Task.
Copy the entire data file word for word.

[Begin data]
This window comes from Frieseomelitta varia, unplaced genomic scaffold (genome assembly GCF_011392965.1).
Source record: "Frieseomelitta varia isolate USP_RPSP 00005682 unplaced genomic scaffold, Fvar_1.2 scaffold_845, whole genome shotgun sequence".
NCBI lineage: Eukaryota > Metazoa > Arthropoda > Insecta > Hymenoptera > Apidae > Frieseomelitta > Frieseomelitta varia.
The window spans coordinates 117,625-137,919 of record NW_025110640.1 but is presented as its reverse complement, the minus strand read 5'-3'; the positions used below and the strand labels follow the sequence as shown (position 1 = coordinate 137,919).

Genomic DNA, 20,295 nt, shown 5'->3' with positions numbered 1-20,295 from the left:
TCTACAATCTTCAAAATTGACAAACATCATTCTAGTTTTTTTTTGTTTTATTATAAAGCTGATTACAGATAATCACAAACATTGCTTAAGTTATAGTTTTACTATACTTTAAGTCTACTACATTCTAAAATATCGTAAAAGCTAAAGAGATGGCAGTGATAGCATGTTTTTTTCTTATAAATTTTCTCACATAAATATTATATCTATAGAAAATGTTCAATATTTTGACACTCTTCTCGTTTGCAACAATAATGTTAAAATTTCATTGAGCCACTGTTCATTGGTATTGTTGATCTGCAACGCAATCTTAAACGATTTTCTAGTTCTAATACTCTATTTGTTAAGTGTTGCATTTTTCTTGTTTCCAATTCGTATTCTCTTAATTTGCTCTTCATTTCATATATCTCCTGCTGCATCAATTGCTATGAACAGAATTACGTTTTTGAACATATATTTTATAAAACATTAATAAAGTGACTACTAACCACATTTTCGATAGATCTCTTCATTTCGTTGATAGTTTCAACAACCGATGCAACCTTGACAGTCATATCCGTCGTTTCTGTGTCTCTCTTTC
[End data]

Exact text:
This window comes from Frieseomelitta varia, unplaced genomic scaffold (genome assembly GCF_011392965.1).
Source record: "Frieseomelitta varia isolate USP_RPSP 00005682 unplaced genomic scaffold, Fvar_1.2 scaffold_845, whole genome shotgun sequence".
NCBI lineage: Eukaryota > Metazoa > Arthropoda > Insecta > Hymenoptera > Apidae > Frieseomelitta > Frieseomelitta varia.
The window spans coordinates 117,625-137,919 of record NW_025110640.1 but is presented as its reverse complement, the minus strand read 5'-3'; the positions used below and the strand labels follow the sequence as shown (position 1 = coordinate 137,919).

Genomic DNA, 20,295 nt, shown 5'->3' with positions numbered 1-20,295 from the left:
TCTACAATCTTCAAAATTGACAAACATCATTCTAGTTTTTTTTTGTTTTATTATAAAGCTGATTACAGATAATCACAAACATTGCTTAAGTTATAGTTTTACTATACTTTAAGTCTACTACATTCTAAAATATCGTAAAAGCTAAAGAGATGGCAGTGATAGCATGTTTTTTTCTTATAAATTTTCTCACATAAATATTATATCTATAGAAAATGTTCAATATTTTGACACTCTTCTCGTTTGCAACAATAATGTTAAAATTTCATTGAGCCACTGTTCATTGGTATTGTTGATCTGCAACGCAATCTTAAACGATTTTCTAGTTCTAATACTCTATTTGTTAAGTGTTGCATTTTTCTTGTTTCCAATTCGTATTCTCTTAATTTGCTCTTCATTTCATATATCTCCTGCTGCATCAATTGCTATGAACAGAATTACGTTTTTGAACATATATTTTATAAAACATTAATAAAGTGACTACTAACCACATTTTCGATAGATCTCTTCATTTCGTTGATAGTTTCAACAACCGATGCAACCTTGACAGTCATATCCGTCGTTTCTGTGTCTCTCTTTC